Archive for the ‘Orion’ Category

These last few weeks has heralded the welcome return of a dear old friend, and on Guy Fawkes evening I finally got the chance to see him for the first time this year.  As the wispy spectres of dying bonfires hung low in the autumn air, the cold, crisp, cloudless night sky was unveiled in all of its grandeur, and there, standing valiant on the south-western arc of the celestial equator was Orion.

The hunter: his club held high in his right hand, a lion’s skin draped on his left.  Flanked by his hunting dogs Canis Major and Canis Minor he traverses the skies, perpetually battling the charging bull, Taurus (or relentlessly pursuing Lepus the hare, depending on your reading of the myth).

Image   Orion is, by far, the most recognisable constellation in the night sky.  Unlike most of the other constellations, it doesn’t take the amateur stargazer several moments to link point-of-light to point-of-light to uncover the form and shape; he stands out from the others with striking clarity.  The stars Alnitak, Alnilam and Mintaka form his almost horizontal belt.  His sword is the home of a beautiful nebula. Upon his feet he wears the stars Rigel and Saiph, and his shoulders carry the stars Bellatrix and Betelgeuse.

Betelgeuse is a star of particular interest.  If you were to look at Betelgeuse through a telescope or even with the naked eye you would notice one thing: its colour.  Betelgeuse is red.  It is red because of the type of star that it is: a red supergiant.

Betelgeuse is around twenty times the mass of our Sun, and if it was to replace the Sun at the centre of our Solar System, it would extend out to Jupiter, engulfing us and everything else in its wake.

The other thing of note about Betelgeuse is that it is dying.  This unimaginably vast and beautiful star is entering the final stages of its life.  At only 10 million years old it is still a relatively young star (compared to our sun, which is nearly 5 billion years old with another 5 billion to go), but because of its immense size it has sped through its life.  And when it goes, it will not go quietly.  Betelgeuse will shuffle off this mortal coil as a supernova.  And because it is only around 500 light years away it will present us with quite a show.Image

When Betelgeuse goes supernova, it will shine in our skies as bright as the moon and will probably be visible during the day (although not in a Tatooine binary sun way).  In that single instance of stellar explosion, Betelgeuse will release more energy than our sun will produce in its entire lifetime.  This display will remain in our skies for approximately 2-3 months before dimming.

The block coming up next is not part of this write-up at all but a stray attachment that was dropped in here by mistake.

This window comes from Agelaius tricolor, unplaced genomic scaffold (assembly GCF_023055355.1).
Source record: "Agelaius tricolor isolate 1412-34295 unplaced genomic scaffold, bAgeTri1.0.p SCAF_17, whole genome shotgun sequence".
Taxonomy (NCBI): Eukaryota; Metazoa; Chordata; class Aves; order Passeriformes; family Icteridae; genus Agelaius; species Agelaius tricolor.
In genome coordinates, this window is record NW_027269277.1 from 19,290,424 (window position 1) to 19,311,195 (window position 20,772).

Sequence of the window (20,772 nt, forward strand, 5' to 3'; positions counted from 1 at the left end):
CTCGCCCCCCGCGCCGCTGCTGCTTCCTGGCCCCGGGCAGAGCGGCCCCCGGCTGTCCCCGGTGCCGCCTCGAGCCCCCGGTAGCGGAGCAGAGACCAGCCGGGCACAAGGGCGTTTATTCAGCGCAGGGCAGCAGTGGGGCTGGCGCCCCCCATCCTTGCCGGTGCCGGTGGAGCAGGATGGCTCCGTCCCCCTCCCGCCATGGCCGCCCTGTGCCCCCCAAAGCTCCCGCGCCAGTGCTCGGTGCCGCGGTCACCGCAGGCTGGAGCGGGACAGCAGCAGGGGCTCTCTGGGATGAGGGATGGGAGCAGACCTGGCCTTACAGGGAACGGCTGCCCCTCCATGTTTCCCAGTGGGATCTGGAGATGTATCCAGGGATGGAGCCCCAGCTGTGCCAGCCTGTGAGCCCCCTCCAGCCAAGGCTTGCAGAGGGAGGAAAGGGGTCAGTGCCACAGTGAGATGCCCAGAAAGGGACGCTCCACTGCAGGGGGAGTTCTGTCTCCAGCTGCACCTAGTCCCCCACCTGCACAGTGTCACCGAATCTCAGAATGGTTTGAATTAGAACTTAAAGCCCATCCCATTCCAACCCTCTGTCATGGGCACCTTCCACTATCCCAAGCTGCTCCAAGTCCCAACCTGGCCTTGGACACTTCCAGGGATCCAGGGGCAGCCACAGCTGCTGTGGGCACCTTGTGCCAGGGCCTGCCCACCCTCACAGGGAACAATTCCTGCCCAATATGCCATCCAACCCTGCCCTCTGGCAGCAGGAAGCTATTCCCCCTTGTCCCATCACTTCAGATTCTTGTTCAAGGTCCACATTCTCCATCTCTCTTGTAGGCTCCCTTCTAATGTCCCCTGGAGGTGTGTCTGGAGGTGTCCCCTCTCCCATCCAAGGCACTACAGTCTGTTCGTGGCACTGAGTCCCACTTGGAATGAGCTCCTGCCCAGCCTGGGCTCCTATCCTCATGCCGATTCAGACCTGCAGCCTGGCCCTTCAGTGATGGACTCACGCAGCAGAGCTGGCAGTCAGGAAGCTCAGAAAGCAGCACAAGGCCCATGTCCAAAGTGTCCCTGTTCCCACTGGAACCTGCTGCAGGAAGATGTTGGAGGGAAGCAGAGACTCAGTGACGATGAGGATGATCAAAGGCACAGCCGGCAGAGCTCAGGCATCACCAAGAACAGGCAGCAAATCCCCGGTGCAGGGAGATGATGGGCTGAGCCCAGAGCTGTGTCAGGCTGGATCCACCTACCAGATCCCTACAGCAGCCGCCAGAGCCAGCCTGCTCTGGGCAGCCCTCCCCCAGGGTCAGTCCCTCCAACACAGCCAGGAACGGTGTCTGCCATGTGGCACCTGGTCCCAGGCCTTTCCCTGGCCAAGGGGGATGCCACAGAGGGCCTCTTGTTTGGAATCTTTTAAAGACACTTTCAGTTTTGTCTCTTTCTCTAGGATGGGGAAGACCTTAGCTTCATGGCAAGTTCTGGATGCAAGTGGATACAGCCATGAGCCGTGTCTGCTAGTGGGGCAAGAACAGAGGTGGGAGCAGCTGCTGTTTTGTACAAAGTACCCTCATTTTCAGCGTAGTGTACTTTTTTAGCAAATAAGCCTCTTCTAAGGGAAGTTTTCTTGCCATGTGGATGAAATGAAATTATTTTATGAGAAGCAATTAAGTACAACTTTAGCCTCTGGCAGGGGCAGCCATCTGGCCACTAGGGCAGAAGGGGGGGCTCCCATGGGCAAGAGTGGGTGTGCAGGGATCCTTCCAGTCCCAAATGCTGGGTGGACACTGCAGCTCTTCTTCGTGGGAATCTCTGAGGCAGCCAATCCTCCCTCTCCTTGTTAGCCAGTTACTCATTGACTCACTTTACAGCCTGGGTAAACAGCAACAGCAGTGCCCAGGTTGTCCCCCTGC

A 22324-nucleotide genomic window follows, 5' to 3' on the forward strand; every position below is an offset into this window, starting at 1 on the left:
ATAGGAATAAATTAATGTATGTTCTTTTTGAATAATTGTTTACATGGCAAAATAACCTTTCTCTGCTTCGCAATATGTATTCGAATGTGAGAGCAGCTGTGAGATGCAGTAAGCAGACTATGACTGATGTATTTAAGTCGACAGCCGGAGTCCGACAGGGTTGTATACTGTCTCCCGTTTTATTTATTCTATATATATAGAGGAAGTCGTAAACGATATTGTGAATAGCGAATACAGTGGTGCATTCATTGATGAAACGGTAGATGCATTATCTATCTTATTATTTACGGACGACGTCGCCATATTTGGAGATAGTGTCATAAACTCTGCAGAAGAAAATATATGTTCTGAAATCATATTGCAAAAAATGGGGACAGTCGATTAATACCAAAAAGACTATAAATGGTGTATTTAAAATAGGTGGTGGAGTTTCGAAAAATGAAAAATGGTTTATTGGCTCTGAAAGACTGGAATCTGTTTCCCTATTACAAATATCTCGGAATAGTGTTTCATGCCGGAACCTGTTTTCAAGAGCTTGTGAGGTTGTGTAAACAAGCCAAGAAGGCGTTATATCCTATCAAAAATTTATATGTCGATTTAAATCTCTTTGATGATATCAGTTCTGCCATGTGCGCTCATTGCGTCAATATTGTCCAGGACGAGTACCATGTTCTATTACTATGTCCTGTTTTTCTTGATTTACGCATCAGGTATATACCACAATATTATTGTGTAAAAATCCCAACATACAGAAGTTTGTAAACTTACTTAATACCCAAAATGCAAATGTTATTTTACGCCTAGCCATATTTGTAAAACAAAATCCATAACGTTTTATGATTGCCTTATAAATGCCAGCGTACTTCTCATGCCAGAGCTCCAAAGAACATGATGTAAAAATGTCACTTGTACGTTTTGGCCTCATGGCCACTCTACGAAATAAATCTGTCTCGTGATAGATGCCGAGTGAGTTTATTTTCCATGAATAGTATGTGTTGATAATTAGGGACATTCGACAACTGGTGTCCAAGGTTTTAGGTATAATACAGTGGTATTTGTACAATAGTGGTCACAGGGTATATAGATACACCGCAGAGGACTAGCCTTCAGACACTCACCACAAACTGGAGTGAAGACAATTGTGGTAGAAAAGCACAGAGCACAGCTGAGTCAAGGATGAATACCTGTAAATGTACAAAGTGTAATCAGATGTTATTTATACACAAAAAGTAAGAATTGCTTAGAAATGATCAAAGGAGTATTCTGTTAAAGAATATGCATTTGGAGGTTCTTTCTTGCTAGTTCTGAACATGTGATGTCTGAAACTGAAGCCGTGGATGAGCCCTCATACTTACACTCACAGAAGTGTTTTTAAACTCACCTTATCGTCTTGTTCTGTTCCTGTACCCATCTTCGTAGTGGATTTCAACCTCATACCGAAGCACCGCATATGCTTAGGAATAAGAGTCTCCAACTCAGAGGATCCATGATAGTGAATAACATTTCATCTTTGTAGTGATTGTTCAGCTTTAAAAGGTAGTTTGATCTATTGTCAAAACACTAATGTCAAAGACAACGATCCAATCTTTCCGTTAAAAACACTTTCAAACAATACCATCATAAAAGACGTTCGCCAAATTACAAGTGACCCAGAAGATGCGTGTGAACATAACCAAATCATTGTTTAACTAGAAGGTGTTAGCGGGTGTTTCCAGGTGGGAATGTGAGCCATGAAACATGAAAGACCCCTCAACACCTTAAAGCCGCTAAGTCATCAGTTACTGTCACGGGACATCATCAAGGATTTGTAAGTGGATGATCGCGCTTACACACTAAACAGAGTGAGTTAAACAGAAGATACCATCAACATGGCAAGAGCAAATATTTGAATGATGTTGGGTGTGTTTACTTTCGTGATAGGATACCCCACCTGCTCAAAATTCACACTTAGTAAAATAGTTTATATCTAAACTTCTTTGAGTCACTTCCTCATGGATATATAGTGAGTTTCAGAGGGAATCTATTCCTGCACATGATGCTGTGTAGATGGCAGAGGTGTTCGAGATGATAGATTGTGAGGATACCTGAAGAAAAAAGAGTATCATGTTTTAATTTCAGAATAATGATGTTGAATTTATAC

So, when will this happen?  Well, by current estimations, anytime soon.  But when is ‘soon’?  Well, soon could be anytime from tomorrow morning to the next million years.  Betelgeuse is ready to blow!  However, stellar time scales do not take into account human impatience, or human lifetimes, or even human existence.  Also, let’s not forget that, if tomorrow is S-Day (Supernova) for Betelgeuse, we won’t see the resulting spectacle until sometime around the 25th century due to the distance of the star and the speed of light.  So unless the event happened in and around the 16th century, we might be in for a bit of a wait.

The last supernova visible from Earth occurred in 1604, before the invention of the astronomical telescope.  We should also, theoretically, get at least one supernova per galaxy per century.  But we’ve not had the good fortune to witness such a spectacle on terra firma for over 400 years.

There is another reason why there is great importance in the death of Betelgeuse, or any other star in its final throes, or, for that matter, any other star in the Universe.  They are the origins of life; we were forged in the hearts of dying stars.

Stars, such as our Sun, are fuelled through the nuclear fusion of hydrogen into helium, which releases vast amounts of energy allowing the star to generate heat and light.  As the star reaches its twilight years and begins to run out of its hydrogen fuel, the battle between nuclear fusion and gravity begins to give way in favour of gravity.  The star then begins to collapse in on itself.  As this happens, the star becomes an alchemist.  Within the increasing heat and density of the collapsing star, nuclear fusion goes beyond simple hydrogen to helium combinations.  More complex atoms begin to fuse together, including carbon and oxygen and many more.  When the star finally gives in to its cataclysmic death, these elements are then violently distributed throughout the universe, forming clouds of dust and gas, clumps of rock, planets, organic material; us.

All living and non-living things with mass are made up of a variety of atoms, and those atoms were forged within the fiery hearts of dying stars.  We are stardust!  It’s a very hippy thing to say, but it’s true.  Although, I think that theoretical physicist Lawrence Krauss said it better:

“Forget Jesus!  The stars died so that you could be here today!”

Ever since I was a little biddy boy I have loved the stars, the planets, the universe, and I have always greeted the appearance of Orion with joy.  Orion arrived with the falling of the leaves, the snow and with Christmas; what better friend for a kid!

What better friend for a Universe that has the potential to harbour life than a star that, after eons of lighting up the cosmos, makes the ultimate sacrifice in order to fill the void with the materials for creation.

So next time you see Orion, look at the red twinkle on his right shoulder and give a dying old man a smile.